OTTAWA — There's so much Canada-red and white on Parliament Hill that when the hundreds of thousands of bleary-eyed partygoers finally finish toasting the country's 150th birthday this weekend, they will be seeing Ottawa awash in a pink haze.
Viewing Canada through rose-coloured glasses was the tone of the week, as politicians repeatedly waxed poetic about the wonders of our history and the potential for our future.
The stand-off between police and indigenous protesters on the Hill, on the other hand, was anything but poetic. Activists aiming to build a teepee on the grounds came nose-to-nose with tense Mounties on Wednesday night. The RCMP arrested a handful. But they eventually shared tobacco with the group and helped move the teepee to a more prominent spot.
Government insiders had been bracing for demonstrations for months. But instead of the discord they feared would dominate Canada 150, there were weeks of discourse about reconciliation, culminating in Friday's visit to the teepee by Prime Minister Justin Trudeau and his wife Sophie Gregoire.
It may be too early to declare a new, mature age of Crown-indigenous relations, but there's no doubt the political conversation this week was more about searching for understanding than casting blame.
There were also some political developments on economics, lumber and China that will touch many of us. Here are three:
PAYING IT BACK
The mature conversation that avoids casting blame did not extend to Trudeau's comments on the fiscal framework. In comments to wrap up the parliamentary session, the prime minister insisted that he was keeping his election promise to curtail deficits to $10 billion, and that any totals that run higher than that are the previous Conservative government's fault.
Conspicuous by its absence was a date for when balance would return to the budget.
The Bank of Canada was more substantive. It has been sending increasingly loud messages that rock-bottom interest rates are nearing an end, and that Canadians carrying large amounts of household debt need to get ready.
This week, governor Stephen Poloz said again that low interest rates had done their job in inoculating the economy against an oil price slump, and he pointed to strong growth in the first part of 2017.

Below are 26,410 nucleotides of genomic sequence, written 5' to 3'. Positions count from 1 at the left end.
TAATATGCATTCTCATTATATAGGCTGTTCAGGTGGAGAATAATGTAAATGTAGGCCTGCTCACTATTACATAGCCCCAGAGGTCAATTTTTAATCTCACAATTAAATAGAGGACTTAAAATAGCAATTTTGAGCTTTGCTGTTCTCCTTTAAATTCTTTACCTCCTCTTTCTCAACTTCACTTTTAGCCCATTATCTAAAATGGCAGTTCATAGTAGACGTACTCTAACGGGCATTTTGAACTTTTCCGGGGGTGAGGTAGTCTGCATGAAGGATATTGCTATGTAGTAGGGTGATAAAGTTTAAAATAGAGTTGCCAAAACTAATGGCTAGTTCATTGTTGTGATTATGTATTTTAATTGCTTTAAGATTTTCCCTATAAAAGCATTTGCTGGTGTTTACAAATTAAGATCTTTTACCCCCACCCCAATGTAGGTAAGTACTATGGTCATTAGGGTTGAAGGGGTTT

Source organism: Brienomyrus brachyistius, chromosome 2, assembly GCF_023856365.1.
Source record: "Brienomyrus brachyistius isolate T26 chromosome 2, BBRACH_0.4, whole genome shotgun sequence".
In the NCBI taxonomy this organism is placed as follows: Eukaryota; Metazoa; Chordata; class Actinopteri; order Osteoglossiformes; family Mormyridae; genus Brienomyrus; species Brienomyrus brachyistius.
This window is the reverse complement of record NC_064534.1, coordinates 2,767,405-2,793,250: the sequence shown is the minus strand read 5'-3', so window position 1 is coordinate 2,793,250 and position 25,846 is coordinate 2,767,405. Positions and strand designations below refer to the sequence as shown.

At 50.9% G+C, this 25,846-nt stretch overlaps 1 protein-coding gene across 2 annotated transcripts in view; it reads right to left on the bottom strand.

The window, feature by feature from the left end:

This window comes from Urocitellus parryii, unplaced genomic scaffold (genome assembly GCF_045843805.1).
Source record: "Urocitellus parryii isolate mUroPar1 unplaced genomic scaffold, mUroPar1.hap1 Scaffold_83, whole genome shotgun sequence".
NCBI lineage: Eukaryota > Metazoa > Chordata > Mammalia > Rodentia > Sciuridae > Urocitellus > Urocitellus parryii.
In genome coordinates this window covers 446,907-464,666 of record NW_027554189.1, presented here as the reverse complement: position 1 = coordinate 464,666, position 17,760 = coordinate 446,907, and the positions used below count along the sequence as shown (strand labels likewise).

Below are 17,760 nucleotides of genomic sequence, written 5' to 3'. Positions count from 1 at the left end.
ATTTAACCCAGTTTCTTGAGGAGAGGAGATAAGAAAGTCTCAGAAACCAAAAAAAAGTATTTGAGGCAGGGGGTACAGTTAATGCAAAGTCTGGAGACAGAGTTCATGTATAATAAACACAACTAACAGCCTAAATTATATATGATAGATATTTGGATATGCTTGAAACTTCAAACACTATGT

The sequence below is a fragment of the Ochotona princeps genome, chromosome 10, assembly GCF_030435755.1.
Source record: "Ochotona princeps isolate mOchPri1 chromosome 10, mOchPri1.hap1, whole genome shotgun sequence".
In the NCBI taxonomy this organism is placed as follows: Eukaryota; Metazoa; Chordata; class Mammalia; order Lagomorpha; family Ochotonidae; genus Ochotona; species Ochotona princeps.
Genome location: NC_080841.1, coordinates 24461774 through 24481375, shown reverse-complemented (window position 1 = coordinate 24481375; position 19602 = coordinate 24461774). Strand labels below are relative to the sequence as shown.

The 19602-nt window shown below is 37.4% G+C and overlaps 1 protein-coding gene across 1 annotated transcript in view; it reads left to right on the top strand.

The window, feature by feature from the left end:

It has been seven years since the central bank raised its benchmark rate — a move that would prompt commercial lenders to move their own lending rates in lockstep, driving up the costs of carrying mortgages and credit card debt.
LUMBERING TALKS ON LUMBER
The United States has stuck Canadian lumber exporters with a second batch of duties to pay when they sell their product south of the border, bringing the average payment to about 27 per cent — slightly lower than anticipated, but stiff all the same.
The second round of duties inspired a second round of speculation in Ottawa.
On economics: Will the payments break the back of some Canadian exporters or do they have enough stamina to withstand the measures until a lasting settlement is negotiated? Will the big sawmills survive as the little ones vanish?
On politics: Did the U.S. lowball the duty to show Canada it was ready to negotiate? Did they lowball the duty so they could take more from Canada in the bigger NAFTA negotiations starting later this summer? Is Canada serious about a negotiated settlement, given the years the talks have languished and the long-gone opportunities for truce?
The speculation was lost on lumber workers who fear immediate implications for their job security. Unifor, which represents 24,000 workers in the sector, figures duties sustained at that level would eventually lead to 25,000 lost jobs in Canada.
CHINA, BIT BY BIT
Canada and China have signed an agreement to refrain from knowingly hacking each other's trade and business secrets — a pact that cynics say isn't worth much but that optimists consider a building block towards a far more robust trading relationship.
Canada is eyeing China's huge population as a major business development opportunity that would give Canadian exporters an alternative to an inward-looking United States. But a full-fledged free trade agreement is years away. In the meantime, there's hope that small steps on protection of intellectual property such as the one announced this week will coax reluctant Canadian companies to entertain closer ties with China.
The two countries are also holding talks on an extradition treaty, which is controversial in Canada, raising questions about respect for human rights.